• Painless cloudy, dim, blurred vision
  • More difficulty seeing at night or in low light
  • Sensitivity to light and glare
  • Seeing halos around lights
  • Faded or yellowed colors
  • The need for brighter light for reading and other activities
  • Frequent changes in eyeglass or contact lens prescriptions
  • Double vision within one eye
As cataracts advance over time, clouding of the lens and vision problems worsen. Sight becomes severely limited. If progression of cataracts affects a person to the point of interfering with daily activities, cataract surgery becomes necessary. With cataract surgery, the cloudy lens goes through a process during which it must clump together. Then, it is broken into small pieces and gently removed from the eye. An artificial lens is inserted in the place of the natural lens.
Age-related cataracts are the most common form of the condition. Although, other types of cataracts may develop during different stages of life. For example, the condition can even be brought on by an eye injury. As a person ages, risk factors in eye health increase.Woman getting eyes checked for cataracts Comprehensive medical eye exams become even more critical as a person ages. Risk of cataracts, glaucoma, macular degeneration as well as other eye conditions becomes more prevalent with age. Early diagnosis and intervention of these diseases can often prevent vision loss or blindness. The best way to stay on top of eye health and to diagnose cataracts is through comprehensive medical eye exams. A healthy adult should receive a comprehensive eye exam on an annual basis, with more frequent visits depending on the risk of or presence and severity of ocular disease. During a comprehensive eye exam, doctors examine every part of the eye. Part of the mission of Community Eye Center is to adequately inform patients about their eye condition(s) and the appropriate alternatives to preserve a lifetime of good vision.
People who have cataract surgery often report clearer vision within hours. Within days, most people resume their normal day-to-day activities. Patients with pre-existing medical conditions, such as macular degeneration, glaucoma and corneal problems, may find it takes a little longer to see clearly. The clouded lens may be removed and replaced with a premium lens that provides vision correction. Premium artificial lenses are available at Community Eye Center. These replacement lens options may relieve a patient’s dependency on glasses after surgery. During cataract surgery consultation, Community Eye Center’s ophthalmologists will present patients with facts about replacement lenses. With these facts, the patient can decide which lens choice is best for his or her individual needs.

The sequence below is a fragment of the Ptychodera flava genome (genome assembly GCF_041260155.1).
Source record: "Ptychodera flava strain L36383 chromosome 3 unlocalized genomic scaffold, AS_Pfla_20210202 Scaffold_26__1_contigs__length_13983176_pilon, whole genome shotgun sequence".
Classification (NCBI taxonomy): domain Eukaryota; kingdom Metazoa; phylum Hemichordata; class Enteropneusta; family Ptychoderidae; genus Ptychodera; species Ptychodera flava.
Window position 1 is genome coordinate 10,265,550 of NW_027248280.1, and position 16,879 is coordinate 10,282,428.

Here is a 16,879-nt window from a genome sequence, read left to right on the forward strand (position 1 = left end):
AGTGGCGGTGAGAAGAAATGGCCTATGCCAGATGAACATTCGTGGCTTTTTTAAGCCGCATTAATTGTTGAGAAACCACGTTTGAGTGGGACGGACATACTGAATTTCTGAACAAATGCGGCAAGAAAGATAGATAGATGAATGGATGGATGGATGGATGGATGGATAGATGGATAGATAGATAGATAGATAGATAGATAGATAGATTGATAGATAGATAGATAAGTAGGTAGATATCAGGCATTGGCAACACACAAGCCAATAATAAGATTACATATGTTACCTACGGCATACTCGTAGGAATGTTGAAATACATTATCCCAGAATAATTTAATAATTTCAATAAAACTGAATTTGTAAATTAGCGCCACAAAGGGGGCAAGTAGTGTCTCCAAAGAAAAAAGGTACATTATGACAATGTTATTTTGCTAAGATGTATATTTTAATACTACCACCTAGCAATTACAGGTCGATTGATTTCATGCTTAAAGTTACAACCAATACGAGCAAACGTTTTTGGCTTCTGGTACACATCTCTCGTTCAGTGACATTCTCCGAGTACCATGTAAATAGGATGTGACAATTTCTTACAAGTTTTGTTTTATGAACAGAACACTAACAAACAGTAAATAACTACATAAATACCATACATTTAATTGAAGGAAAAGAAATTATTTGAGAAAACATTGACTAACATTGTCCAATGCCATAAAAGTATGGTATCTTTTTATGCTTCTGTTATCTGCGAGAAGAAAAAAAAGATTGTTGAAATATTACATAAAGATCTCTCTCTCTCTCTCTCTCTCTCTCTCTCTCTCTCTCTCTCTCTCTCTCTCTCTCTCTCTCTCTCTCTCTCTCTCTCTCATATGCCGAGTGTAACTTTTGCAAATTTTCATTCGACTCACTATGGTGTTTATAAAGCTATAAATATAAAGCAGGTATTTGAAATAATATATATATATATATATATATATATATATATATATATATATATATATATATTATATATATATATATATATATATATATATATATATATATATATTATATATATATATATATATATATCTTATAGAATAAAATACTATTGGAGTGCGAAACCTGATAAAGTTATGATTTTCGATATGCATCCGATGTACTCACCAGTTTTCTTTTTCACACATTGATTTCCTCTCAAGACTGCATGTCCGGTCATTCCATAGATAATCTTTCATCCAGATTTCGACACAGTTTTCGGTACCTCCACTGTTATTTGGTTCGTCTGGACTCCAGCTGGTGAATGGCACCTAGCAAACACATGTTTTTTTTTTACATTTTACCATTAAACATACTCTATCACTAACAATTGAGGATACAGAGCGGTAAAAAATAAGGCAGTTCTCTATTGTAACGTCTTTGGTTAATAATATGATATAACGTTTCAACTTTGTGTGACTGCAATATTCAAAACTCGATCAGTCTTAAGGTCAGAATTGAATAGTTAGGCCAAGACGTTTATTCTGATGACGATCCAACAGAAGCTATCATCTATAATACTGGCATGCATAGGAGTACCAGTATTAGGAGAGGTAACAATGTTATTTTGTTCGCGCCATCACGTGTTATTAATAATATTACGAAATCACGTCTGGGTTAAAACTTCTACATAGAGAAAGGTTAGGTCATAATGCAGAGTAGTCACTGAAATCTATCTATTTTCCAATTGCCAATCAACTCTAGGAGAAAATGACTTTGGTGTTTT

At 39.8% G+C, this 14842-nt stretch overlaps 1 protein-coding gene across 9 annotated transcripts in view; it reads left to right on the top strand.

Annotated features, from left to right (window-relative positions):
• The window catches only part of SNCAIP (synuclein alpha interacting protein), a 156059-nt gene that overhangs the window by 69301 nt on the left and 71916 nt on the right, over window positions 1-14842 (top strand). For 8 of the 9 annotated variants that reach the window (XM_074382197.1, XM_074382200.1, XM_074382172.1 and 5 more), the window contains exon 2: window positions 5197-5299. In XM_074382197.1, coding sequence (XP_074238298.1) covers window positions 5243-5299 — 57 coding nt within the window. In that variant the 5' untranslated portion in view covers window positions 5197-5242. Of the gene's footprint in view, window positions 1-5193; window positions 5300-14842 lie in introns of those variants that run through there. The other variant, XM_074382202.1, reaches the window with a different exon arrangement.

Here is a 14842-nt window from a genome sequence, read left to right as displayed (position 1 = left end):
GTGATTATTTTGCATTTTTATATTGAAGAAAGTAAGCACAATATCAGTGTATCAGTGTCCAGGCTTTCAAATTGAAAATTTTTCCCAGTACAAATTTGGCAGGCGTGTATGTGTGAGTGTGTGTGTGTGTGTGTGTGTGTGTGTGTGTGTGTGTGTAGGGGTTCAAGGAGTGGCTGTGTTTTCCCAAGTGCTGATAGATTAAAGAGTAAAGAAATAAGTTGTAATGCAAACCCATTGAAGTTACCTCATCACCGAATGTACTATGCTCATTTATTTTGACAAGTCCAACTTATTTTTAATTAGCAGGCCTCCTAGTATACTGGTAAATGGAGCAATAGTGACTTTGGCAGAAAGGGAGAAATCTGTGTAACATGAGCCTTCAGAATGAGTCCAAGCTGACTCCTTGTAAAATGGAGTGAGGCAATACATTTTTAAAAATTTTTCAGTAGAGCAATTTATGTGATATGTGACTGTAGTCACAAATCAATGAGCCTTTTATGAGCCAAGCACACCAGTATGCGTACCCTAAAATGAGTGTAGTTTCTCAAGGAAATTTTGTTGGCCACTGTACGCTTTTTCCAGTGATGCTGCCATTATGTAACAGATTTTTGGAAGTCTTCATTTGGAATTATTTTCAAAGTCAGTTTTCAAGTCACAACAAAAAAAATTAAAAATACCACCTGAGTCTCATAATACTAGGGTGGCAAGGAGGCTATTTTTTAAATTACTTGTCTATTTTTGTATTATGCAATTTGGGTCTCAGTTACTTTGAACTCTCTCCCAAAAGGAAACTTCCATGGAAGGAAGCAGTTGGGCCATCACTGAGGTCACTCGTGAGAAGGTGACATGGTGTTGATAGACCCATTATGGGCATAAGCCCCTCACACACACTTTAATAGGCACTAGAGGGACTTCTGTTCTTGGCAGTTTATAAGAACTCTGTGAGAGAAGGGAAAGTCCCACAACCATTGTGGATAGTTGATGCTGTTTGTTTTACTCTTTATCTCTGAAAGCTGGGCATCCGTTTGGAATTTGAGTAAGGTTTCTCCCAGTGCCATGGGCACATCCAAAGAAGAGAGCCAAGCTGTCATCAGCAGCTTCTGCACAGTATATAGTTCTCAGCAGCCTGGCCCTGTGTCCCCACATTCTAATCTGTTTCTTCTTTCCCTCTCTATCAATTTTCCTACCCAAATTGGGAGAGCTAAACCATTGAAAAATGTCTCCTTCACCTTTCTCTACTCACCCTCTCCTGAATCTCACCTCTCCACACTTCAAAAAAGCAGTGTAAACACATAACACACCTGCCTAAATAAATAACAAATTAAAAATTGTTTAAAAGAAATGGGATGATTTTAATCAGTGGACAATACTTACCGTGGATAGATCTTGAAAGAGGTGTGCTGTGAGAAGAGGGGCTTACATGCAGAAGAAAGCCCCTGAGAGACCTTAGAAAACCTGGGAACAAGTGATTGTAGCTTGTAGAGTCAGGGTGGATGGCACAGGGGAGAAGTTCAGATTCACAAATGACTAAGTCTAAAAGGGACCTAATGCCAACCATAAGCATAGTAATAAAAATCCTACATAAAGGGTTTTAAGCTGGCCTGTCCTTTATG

It is not necessary to travel for superior eye care. Community Eye Center’s St. Lucy’s Outpatient Surgery Center offers exceptional delivery of care, specialized exclusively in eye care. Community Eye Center van for transportation to get cataract surgeryWhen outpatient eye surgery, treatment or another procedure is required, Community Eye Center knows that coordinating transportation for oneself or a loved one can be complicated. Community Eye Center offers complimentary local transportation for patients in need.

Dr Joseph W Spadafora, DO

Board Certified Ophthalmologist & Medical Director

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Dr Eric R Schaible, MD, FACS

Board Certified Ophthalmologist & Cataract & Anterior Segment Specialist

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Dr Eric A Liss, MD

Board Certified Ophthalmologist

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Call 941-625-1325 Or Book Your Appointment Online.

More Information

Although cataract removal is short, common and regarded as a safe procedure, many still have questions.